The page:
TPP — The secret corporate takeover


Joseph Stiglitz, Nobel Laureate

The United States and the world are engaged in a great debate about new trade agreements. Such pacts used to be called “free-trade agreements”; in fact, they were managed trade agreements, tailored to corporate interests, largely in the US and the European Union. Today, such deals are more often referred to as “partnerships,”as in the Trans-Pacific Partnership (TPP). But they are not partnerships of equals: the US effectively dictates the terms…

Fortunately, America’s “partners” are becoming increasingly resistant.

It is not hard to see why. These agreements go well beyond trade, governing investment and intellectual property as well, imposing fundamental changes to countries’ legal, judicial, and regulatory frameworks, without input or accountability through democratic institutions…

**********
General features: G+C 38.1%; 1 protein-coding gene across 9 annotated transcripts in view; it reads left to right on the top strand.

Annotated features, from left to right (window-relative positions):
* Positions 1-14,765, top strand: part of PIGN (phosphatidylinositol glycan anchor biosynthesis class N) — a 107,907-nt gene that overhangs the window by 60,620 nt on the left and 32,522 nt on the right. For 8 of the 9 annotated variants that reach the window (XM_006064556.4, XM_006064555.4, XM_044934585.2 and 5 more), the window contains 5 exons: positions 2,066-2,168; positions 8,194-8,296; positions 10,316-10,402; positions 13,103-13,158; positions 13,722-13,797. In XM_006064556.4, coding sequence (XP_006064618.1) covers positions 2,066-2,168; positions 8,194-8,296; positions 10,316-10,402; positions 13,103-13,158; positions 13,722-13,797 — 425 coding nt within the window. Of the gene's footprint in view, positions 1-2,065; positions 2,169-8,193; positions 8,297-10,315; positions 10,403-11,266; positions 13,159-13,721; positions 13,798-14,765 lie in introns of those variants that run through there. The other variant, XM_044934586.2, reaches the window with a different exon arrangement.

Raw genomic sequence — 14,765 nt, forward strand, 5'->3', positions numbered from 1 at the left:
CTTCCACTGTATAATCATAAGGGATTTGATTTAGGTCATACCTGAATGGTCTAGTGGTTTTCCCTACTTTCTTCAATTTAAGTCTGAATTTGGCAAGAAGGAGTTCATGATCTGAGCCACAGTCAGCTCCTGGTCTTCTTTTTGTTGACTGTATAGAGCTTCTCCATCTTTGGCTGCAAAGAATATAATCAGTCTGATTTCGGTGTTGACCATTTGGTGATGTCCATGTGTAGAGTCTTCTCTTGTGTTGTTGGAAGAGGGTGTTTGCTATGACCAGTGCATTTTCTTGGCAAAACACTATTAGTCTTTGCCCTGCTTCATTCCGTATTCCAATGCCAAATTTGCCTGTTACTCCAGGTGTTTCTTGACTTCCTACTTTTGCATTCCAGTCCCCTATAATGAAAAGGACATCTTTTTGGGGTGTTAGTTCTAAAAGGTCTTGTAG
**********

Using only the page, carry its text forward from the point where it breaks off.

The real intent of these provisions is to impede health, environmental, safety, and, yes, even financial regulations meant to protect America’s own economy and citizens. Companies can sue governments for full compensation for any reduction in their future expected profits resulting from regulatory changes.

This is not just a theoretical possibility. Philip Morris is suing Uruguay and Australia for requiring warning labels on cigarettes. Admittedly, both countries went a little further than the US, mandating the inclusion of graphic images showing the consequences of cigarette smoking.

The labeling is working. It is discouraging smoking. So now Philip Morris is demanding to be compensated for lost profits.